This paper aims to present a possible way to investigate the subject, including a number of issues that should be taken into account while designing this sort of tools. These issues have been integrated in a common structure, allowing for the analysis of the approach and landing phase. The proposed architecture has been implemented in a numerical code, and a set of actual flight data, gathered during flight tests performed at the Milano Linate airport (Italy) in December 2005, have been considered to validate the technique.

Presented material has been organized as follows: first of all some operative concepts regarding instrument approach are recalled in order to identify the environment investigated during the proposed tool applications. The following sections are devoted to the selection of the models to be used and to the flow of the algorithm to analyze the scenario; the process is specialized by including the values of the parameters appropriate for a realistic case and a specific aircraft. Then, the characteristics of the possible navigation aids which can be introduced in the scheme are depicted, followed by a short recall of the environmental quantities of interest. Finally, the results of the proposed application for a specific landing case are presented and discussed to validate the approach.

2. The Phases of the Terminal Approach

A general flow chart (Figure 1) reports the sequence of the flight conditions experienced by the aircraft during en-route, approach, and landing phase (with special reference to flare segment). Three different blocks can be easily identified:(i)cruise: the flight phase immediately before the ILS signal acquisition, (ii)glide: an approximately steady descent phase aiming at the runway, with a glide path to be produced by either the classical ILS facility or by the GBAS, (iii)flare: the very last, nonlinear part of the landing trajectory exploited by the crew to align the aircraft to the runway.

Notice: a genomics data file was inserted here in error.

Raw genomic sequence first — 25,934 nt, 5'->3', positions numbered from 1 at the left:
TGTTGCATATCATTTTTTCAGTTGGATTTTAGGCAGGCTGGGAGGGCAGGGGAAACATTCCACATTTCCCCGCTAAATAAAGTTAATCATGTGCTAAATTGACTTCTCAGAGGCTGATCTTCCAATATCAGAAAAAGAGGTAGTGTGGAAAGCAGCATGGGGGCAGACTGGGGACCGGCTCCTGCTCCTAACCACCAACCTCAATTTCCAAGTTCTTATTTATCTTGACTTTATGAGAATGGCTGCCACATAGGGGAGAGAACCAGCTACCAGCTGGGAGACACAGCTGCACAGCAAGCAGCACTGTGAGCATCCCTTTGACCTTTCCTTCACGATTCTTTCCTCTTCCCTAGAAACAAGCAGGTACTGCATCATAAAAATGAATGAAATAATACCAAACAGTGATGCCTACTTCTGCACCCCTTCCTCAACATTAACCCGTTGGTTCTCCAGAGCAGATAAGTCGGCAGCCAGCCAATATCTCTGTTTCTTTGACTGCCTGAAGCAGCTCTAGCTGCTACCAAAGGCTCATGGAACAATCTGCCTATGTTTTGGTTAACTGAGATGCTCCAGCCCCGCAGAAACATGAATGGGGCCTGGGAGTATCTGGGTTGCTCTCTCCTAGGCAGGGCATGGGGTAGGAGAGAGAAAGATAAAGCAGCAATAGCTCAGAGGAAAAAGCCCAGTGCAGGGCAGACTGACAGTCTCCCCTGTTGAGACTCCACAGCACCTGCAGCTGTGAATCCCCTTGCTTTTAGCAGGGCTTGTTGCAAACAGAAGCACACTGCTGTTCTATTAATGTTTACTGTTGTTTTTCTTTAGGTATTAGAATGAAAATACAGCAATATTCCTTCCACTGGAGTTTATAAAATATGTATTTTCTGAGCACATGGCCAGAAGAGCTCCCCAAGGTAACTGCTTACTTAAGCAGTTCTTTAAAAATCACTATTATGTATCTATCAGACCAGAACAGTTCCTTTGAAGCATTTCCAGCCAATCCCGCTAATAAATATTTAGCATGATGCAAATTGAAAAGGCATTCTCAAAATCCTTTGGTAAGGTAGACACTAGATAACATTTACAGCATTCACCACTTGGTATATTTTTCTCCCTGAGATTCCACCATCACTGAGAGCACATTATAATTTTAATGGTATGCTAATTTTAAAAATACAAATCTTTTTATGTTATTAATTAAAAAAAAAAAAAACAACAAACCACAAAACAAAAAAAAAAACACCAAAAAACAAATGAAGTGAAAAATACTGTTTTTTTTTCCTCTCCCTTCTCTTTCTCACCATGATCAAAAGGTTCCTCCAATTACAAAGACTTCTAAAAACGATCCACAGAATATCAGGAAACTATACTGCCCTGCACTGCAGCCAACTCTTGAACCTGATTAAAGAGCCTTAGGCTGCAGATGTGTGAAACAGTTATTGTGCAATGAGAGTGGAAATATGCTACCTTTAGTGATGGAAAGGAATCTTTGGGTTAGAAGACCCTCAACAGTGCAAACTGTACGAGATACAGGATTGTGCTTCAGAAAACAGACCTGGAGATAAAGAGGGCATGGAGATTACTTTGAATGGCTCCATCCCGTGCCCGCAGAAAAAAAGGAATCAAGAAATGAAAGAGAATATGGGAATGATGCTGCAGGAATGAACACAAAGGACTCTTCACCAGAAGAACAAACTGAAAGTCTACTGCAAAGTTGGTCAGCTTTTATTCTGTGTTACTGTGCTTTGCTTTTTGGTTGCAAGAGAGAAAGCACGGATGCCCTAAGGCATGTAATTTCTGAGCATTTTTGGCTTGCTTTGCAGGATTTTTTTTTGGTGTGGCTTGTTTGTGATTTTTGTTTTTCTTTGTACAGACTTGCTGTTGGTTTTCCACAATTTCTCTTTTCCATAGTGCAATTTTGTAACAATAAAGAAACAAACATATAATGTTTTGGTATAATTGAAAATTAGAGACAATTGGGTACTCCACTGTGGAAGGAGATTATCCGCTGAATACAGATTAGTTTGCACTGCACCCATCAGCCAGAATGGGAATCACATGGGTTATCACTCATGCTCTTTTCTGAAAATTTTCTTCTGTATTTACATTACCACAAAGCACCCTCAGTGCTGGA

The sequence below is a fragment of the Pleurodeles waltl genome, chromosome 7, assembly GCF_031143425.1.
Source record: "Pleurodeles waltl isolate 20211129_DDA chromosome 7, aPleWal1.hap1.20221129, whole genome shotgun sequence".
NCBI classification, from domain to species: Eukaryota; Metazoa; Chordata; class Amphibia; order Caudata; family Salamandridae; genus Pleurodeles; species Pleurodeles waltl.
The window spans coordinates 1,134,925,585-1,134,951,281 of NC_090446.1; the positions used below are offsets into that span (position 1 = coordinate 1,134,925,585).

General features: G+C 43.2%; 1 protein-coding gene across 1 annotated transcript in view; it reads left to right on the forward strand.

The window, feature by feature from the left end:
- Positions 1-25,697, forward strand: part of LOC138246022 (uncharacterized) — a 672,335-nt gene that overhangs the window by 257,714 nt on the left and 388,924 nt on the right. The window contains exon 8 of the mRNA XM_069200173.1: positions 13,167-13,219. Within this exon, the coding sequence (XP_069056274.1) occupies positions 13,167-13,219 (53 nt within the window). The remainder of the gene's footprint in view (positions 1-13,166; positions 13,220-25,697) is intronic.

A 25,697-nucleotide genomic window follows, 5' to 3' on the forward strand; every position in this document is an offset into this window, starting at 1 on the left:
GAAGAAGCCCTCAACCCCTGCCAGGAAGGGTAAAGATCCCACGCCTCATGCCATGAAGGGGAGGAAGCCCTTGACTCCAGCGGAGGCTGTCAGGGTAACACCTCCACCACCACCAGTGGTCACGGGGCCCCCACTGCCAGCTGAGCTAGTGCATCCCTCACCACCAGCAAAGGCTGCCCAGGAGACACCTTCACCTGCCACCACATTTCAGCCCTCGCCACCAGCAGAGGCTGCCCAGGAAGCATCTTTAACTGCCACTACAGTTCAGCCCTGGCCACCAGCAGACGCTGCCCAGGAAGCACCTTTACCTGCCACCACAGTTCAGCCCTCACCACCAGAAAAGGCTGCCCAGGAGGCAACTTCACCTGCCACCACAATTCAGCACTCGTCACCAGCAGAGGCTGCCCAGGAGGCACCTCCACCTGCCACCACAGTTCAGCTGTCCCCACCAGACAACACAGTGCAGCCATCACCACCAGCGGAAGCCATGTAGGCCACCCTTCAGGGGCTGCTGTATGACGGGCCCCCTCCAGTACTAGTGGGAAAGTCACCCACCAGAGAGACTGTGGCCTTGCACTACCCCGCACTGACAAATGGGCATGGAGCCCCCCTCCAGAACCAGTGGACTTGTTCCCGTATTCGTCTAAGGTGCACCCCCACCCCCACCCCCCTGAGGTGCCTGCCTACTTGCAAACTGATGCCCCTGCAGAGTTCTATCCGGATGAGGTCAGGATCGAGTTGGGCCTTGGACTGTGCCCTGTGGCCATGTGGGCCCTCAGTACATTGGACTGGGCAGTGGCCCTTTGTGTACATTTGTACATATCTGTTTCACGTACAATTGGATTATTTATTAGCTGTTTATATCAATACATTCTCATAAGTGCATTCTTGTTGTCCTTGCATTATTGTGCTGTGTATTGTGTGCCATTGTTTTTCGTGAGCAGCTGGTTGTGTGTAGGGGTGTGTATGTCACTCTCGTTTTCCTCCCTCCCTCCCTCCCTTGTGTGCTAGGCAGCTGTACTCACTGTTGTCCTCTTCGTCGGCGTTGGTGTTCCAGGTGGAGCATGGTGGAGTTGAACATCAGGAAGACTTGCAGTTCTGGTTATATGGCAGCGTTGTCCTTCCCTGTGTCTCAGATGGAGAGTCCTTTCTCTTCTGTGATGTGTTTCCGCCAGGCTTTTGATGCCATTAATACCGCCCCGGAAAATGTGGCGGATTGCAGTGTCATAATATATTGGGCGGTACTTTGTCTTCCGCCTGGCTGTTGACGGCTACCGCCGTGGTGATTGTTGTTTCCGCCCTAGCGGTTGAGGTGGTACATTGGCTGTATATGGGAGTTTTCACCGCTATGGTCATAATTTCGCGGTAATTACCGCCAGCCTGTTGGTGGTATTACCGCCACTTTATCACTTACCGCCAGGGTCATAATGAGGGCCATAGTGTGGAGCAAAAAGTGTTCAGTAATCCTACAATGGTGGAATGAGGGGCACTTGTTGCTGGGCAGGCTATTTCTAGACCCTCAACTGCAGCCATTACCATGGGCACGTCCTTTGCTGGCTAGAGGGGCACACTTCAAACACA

The three blocks represent three different flight dynamics and control models, related to different portions of the flight sequence. It has to be explicitly remarked how the terms technically indicate the functional characteristics of each phase, and are not limited to their specific meaning in the air traffic control tradition. As an example, consider the glide, which refers to a vertical guidance of an aircraft descending along a linear path with a certain rate; it does not necessarily imply an approach phase segment, but it also applies to a variation of altitude commanded by the pilot during a cruise phase. Nevertheless, the approach application will be the focus in this paper because it better allows to compare the performance of different navaid systems.

Such a partition in modules has been driven by the need to describe each phase with different stability and control parameters, both for longitudinal and lateral flight dynamics: in fact, the blocks differ in the implemented algorithm because of the control models and of the state variable sets adopted in each phase of the flight. Parameters and variables describe(i)dynamics and control model (i.e., state variables set definition),(ii)flight condition (i.e., operative altitude and air speed),(iii)aircraft typology (i.e., dimensions and mass distribution),(iv)aircraft aerodynamic model (i.e., stability and control derivates).

A uniform flight condition was targeted in each phase to obtain the expected behaviour in a smooth flight. To this aim, the applied algorithms and the state and control variables adopted inside each block can differ.

Blocks are correlated by internal input-output relationship. The first block computes the steady state related to the imposed initial conditions, solves for the dynamics, and generates the output parameters for an assigned exit condition, then passes the kinematic state vector—including both translational (position and velocity) and rotational (attitude and angular rate) dynamics variables—at the end of each phase as the initial condition at the specific time for the following interval. The small blocks on the left recall the governing quantities during each phase, that is, the ideal glide path during the 3 degrees constant, line centered descent and the height of the regular flare is commanded in the final step

A tool has been developed in MATLAB to simulate the approach, implementing different modules specifically tailored to each flight phase (the selection of the Matlab environment is due to its capability to handle matrices and easiness of use, as well as to the wide choice of available routines to help in control design).

3. The Model and Its Implementation